In chronological order, the ten plagues included water turned to blood, frog infestation, gnat infestation, fly infestation, livestock disease, boils, hail and storms, locust infestation, total darkness, and the death of all firstborn male children and livestock. Inconsistences in the account of the first plague suggest the list originated from two separate literary traditions—the Jahwist source (J) and the Priestly source (P)—which accords with the Documentary Hypothesis about the Torah’s origins.

Additionally, a poetic retelling of the “signs and wonders” that preceded the Exodus appears in Psalms 78:43–51 and 105:28–36. The former recounts six plagues (blood, flies, frogs, locusts, hail, death of the firstborn), to which the latter adds two more (darkness, gnats) but still omits livestock disease and boils.

Then and Now: The Best Part of Waking Up


Coffee is one of the most valuable commodities in the world. It has become a large part of our culture even though many people don’t even drink it. We take coffee breaks at work, we meet friends at the local cafe “for coffee,” and we even take our children to coffee shops when they wake up sinfully early. Coffee gets us going in the morning, excites us to try new things, and brings us together.

Much like the beverage itself, the origins of coffee are dark and murky. Two of the most popular legends place the plant’s discovery in medieval Ethiopia, but they disagree on who actually made the discovery. In one version, an Ethiopian goat herder named Kaldi noticed that his goats had more energy after eating the berry-like fruit of the coffee plant and decided to try it for himself. In another version, a Yemenite Sufi mystic was traveling through Ethiopia, where he encountered some very energetic birds that had been eating the fruit off the coffee plant. Exhausted from his journey, he decided to try these berries for himself and found that he too had more energy.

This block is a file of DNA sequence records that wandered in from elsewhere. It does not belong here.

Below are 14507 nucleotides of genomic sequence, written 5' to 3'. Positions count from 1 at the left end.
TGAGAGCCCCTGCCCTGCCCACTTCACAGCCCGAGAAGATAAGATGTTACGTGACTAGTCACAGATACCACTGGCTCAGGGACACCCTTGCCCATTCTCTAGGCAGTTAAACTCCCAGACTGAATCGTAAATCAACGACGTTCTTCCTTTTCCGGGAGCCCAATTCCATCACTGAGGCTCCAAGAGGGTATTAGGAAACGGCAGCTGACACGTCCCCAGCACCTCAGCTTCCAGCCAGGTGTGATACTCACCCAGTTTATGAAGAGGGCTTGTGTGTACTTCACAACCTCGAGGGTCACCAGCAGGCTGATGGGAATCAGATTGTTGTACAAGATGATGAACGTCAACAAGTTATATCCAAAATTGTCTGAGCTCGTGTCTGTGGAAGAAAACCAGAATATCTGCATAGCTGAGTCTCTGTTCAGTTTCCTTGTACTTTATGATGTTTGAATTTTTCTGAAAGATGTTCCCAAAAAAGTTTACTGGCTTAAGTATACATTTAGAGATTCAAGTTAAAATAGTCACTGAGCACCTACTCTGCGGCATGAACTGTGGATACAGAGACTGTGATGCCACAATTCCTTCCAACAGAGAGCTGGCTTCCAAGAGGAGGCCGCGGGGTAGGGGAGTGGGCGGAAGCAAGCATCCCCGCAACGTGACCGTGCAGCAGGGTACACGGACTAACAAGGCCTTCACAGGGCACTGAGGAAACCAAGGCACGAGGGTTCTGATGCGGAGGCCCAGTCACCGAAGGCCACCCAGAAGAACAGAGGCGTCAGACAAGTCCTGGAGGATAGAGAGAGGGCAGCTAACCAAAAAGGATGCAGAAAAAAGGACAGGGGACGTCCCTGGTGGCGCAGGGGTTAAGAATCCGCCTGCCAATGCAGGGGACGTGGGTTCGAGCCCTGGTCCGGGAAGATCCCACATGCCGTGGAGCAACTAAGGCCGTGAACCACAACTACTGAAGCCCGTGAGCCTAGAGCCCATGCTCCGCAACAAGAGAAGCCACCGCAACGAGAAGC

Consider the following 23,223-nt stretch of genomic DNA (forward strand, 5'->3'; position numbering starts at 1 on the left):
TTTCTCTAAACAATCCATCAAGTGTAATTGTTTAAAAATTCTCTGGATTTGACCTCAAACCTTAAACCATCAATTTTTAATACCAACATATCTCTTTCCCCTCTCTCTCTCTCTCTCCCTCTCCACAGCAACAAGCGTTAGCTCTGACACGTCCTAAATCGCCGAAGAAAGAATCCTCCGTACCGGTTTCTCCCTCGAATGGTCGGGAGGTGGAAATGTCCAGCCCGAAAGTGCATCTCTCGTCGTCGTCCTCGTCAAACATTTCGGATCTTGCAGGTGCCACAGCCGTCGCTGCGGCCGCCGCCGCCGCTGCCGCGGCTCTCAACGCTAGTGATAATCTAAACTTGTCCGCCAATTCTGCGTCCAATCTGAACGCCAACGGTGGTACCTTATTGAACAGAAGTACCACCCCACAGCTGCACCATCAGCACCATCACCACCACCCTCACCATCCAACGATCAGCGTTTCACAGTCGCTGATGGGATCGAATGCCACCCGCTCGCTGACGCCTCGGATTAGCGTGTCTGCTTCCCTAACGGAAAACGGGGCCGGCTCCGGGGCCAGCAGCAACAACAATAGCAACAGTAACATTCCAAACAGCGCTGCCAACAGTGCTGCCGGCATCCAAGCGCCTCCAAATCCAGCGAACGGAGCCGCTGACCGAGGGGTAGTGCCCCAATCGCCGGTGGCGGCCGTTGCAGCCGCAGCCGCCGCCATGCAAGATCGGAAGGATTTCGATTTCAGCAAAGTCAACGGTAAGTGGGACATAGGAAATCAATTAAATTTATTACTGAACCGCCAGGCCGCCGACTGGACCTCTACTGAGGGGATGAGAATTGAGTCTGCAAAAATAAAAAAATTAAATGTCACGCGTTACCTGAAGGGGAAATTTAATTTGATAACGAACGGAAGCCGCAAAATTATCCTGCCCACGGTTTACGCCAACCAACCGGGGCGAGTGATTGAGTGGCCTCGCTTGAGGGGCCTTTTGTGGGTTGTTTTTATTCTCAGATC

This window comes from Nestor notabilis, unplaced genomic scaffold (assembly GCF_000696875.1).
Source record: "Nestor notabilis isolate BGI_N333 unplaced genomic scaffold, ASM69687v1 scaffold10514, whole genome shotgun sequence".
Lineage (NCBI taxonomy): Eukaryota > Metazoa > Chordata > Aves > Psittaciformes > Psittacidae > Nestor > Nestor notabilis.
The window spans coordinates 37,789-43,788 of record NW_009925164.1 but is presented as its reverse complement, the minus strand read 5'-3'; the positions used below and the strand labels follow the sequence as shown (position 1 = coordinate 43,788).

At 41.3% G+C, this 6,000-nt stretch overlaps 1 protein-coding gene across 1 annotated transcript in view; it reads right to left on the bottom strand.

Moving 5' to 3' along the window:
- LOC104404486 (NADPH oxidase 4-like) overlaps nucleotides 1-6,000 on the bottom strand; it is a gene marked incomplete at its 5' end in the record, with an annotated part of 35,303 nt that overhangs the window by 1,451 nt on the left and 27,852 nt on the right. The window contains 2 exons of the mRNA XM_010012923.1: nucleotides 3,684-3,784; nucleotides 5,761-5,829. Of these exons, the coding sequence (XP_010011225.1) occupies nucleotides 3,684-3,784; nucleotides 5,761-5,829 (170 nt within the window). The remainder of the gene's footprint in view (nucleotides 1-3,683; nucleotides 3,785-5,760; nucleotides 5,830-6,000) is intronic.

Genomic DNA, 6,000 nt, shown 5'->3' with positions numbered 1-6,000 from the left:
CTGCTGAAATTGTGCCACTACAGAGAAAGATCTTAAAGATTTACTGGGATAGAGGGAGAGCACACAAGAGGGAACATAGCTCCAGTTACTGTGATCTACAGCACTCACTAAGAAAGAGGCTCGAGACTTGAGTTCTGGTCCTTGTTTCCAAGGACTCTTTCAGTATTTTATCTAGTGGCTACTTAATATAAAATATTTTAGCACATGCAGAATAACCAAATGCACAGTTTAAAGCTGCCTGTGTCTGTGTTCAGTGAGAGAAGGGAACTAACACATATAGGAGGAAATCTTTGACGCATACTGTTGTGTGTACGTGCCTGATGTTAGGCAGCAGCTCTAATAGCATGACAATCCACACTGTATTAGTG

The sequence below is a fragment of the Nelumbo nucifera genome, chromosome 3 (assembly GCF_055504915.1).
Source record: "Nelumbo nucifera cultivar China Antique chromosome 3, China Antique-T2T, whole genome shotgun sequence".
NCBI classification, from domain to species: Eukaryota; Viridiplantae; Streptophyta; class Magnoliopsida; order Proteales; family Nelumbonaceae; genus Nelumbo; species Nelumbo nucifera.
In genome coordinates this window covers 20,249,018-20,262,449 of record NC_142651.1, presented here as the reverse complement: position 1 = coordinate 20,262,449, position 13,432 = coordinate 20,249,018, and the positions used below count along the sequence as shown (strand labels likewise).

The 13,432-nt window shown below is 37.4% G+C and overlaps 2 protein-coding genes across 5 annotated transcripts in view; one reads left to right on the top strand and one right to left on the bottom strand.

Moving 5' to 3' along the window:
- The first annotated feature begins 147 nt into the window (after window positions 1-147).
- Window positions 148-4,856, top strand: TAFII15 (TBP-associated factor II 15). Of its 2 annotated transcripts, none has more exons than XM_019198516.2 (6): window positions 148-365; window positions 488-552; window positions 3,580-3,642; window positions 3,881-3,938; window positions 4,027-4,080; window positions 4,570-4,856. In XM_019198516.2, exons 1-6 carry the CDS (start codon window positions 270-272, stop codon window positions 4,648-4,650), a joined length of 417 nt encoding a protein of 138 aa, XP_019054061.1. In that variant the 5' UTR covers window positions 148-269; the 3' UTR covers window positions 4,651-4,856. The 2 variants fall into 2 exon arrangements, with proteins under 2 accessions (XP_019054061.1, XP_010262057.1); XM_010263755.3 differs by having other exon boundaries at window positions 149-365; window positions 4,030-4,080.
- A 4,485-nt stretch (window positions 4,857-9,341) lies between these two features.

Regardless of the origin, our modern conception of coffee—a drink created by roasting and brewing beans—comes from Arabia. In the 15th century, Sufi monks from Yemen were the first to cultivate coffee plants and brew them into the drink we know today. Thanks to Arab and European traders, coffee made its way around the world; it is estimated that 2.25 billion cups of coffee are consumed each day! Let this be your invitation to go grab a cup while you enjoy this issue of BAR.

Book Review: An Anatomy of God

God: An Anatomy

What does God look like? Sound like? How does God smell, taste, or touch? These are the fundamental and, for some, controversial questions that frame Francesca Stavrakopoulou’s newest book. For those who have grown up in religious communities, Stavrakopoulou tells a story at once familiar and strange. Her masterful synthesis of ancient Near Eastern texts (including the Hebrew Bible and New Testament), archaeology, and the history of interpretation emboldens her reader to engage these fundamental human questions about the divine without fear of theological censure. In so doing, the reader embarks upon a journey to a time before the strictures of orthodoxy or modernity, to a place in human history where deities walk, talk, breathe, speak, touch, snort, and lust.

The pictures we humans draw of the divine dictate not just the way God(s) is/are conceptualized but also how we imagine our own place in the world and how we treat each other. Stavrakopoulou’s fresh take on these questions explores the physicality of divine-human interactions one body part at a time, moving from God’s legs and feet, to the genitals, the torso, the arms and hands, and finally the head. In so doing, the reader encounters familiar passages in the biblical text but with a new sensitivity to their literal rather than allegorical interpretation.